From Walking With Jesus
Homily For the Mass With the Cardinals, March 14, 2013
In these three readings for today’s Mass, I see a common element: that of movement. In the first reading, it is the movement of a journey; in the second reading, the movement of building the church; and in the third, in the Gospel, the movement involved in professing the faith.
Journeying. “O house of Jacob, come, let us walk in the light of the Lord,” (Isaiah 2:5). This is the first thing God said to Abraham: Walk in my presence and live blamelessly. Journeying: our life is a journey, and when we stop moving, things go wrong. Always we are journeying, in the presence of the Lord, in the light of the Lord, seeking to live with the blamelessness that God asked of Abraham in his promise.
Building. We are building the church. We speak of stones. Stones are solid, but living stones are stones anointed by the Holy Spirit. We are building the church, the bride of Christ, on the cornerstone that is the Lord himself. This is another kind of movement in our lives: building.
Professing. We can walk as much as we want, and we can build many things, but if we do not profess Jesus Christ, things go wrong. We may become a charitable non-governmental organization but not the church, the bride of the Lord. When we are not walking, we stop moving. When we are not building on the stones, what happens? The same thing that happens to children on the beach when they build sand castles: everything is swept away, there is no solidarity. When we do not profess Jesus Christ, the saying of Léon Bloy comes to mind: “Anyone who does not pray to the Lord prays to the devil.” When we do not profess Jesus Christ, we profess the worldliness of the devil, a demonic worldliness.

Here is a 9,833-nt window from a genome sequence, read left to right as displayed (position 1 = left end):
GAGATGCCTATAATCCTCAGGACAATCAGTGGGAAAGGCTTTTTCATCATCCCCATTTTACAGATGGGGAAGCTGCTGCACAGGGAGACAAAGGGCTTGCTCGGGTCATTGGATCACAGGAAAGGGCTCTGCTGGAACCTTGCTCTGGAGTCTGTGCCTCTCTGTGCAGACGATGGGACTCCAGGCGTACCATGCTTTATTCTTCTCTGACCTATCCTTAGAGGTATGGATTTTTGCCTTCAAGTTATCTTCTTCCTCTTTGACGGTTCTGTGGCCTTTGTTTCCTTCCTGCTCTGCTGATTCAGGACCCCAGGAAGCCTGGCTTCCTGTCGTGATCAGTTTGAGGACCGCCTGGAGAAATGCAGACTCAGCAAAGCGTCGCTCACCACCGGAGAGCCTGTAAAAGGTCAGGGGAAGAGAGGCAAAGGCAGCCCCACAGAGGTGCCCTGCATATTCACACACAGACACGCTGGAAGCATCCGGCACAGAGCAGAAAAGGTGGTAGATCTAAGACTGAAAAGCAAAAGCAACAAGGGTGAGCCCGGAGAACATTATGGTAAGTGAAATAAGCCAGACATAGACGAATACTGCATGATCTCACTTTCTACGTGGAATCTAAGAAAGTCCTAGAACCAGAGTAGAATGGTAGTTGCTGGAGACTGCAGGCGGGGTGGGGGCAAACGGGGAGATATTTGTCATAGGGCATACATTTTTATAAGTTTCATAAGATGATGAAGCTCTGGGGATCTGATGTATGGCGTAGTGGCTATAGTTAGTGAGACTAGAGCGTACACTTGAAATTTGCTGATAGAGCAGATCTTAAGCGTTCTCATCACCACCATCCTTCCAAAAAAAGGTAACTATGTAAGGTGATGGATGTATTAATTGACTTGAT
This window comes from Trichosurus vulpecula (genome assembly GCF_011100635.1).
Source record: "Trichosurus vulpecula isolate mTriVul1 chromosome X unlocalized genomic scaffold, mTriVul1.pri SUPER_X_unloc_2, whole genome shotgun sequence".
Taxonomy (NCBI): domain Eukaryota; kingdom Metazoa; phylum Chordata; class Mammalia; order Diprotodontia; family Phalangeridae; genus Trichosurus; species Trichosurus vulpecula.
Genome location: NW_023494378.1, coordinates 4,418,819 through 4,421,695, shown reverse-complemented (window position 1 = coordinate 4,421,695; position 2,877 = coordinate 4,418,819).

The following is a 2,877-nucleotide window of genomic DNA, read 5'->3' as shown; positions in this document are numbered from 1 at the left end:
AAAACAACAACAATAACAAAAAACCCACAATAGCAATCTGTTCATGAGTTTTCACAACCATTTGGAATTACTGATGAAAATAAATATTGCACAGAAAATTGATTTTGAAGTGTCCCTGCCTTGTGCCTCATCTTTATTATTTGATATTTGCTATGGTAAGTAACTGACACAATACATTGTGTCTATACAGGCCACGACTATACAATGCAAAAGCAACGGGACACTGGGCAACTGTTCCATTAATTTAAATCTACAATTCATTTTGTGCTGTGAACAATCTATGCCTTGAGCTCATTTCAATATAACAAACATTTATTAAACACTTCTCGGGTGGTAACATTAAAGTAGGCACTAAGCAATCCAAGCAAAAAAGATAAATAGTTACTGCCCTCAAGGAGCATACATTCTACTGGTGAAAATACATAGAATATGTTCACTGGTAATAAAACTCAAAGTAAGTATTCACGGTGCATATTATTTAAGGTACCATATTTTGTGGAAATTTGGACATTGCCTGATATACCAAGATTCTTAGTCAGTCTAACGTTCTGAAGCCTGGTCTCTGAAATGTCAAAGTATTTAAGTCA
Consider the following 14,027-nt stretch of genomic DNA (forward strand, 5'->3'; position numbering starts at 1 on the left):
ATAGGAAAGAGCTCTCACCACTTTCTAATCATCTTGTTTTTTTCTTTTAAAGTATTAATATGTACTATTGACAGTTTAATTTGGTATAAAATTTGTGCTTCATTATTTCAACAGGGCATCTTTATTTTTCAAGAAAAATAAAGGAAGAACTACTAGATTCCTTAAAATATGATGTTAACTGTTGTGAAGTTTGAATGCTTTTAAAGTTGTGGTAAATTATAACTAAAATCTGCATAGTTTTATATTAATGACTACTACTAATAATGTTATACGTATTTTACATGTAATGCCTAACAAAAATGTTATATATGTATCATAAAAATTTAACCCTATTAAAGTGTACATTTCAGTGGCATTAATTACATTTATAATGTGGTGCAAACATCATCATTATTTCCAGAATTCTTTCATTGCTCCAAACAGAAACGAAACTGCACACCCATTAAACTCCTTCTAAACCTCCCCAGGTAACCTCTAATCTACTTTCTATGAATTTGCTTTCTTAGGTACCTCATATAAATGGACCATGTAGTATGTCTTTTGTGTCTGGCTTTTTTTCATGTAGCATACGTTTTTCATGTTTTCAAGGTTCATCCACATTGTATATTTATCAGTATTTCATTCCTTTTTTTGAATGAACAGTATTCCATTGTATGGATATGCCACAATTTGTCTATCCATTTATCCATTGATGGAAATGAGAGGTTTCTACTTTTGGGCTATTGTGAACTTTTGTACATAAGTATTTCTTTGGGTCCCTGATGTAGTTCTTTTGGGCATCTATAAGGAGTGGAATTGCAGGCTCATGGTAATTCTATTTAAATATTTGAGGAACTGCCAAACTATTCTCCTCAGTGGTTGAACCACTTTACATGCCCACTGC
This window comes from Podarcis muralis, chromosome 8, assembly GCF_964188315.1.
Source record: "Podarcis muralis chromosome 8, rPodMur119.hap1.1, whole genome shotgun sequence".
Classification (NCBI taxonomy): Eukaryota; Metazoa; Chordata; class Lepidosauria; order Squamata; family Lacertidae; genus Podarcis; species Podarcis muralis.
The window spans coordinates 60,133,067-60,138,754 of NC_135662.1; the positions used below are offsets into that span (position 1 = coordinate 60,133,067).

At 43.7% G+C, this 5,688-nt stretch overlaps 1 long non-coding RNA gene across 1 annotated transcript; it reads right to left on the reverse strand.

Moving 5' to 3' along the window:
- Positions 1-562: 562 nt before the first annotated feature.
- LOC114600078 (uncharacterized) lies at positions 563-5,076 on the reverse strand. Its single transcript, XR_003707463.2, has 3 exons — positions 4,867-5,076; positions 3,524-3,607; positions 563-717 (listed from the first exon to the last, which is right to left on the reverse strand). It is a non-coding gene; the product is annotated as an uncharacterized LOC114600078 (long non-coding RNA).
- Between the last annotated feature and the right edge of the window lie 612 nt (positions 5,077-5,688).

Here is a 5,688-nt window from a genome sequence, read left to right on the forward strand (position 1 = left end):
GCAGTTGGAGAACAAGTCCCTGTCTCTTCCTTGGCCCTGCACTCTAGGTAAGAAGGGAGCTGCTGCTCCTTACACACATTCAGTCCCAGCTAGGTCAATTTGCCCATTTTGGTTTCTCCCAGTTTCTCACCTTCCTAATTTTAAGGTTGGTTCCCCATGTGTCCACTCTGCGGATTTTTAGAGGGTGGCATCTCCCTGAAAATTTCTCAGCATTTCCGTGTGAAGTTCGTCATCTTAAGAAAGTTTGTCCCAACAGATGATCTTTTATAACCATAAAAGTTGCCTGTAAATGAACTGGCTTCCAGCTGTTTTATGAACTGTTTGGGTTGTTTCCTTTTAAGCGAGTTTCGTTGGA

Journeying, building, professing. But things are not so straightforward, because in journeying, building, and professing there can sometimes be jolts, movements that are not properly part of the journey, movements that pull us back.
This Gospel continues with a situation of a particular kind. The same Peter who professed Jesus Christ now says to him: You are the Christ, the son of the living God. I will follow you, but let us not speak of the cross. That has nothing to do with it. I will follow you on other terms, but without the cross. When we journey without the cross, when we build without the cross, when we profess Christ without the cross, we are not disciples of the Lord, we are worldly. We may be bishops, priests, cardinals, popes, but not disciples of the Lord.
My wish is that all of us will have the courage, yes, the courage, to walk in the presence of the Lord, with the Lord’s cross; to build the church on the Lord’s blood, which was poured out on the cross; and to profess the one glory: Christ crucified. And in this way, the church will go forward.
My prayer for all of us is that the Holy Spirit, through the intercession of the Blessed Virgin Mary, our mother, will grant us this grace: to walk, to build, and to profess Jesus Christ crucified.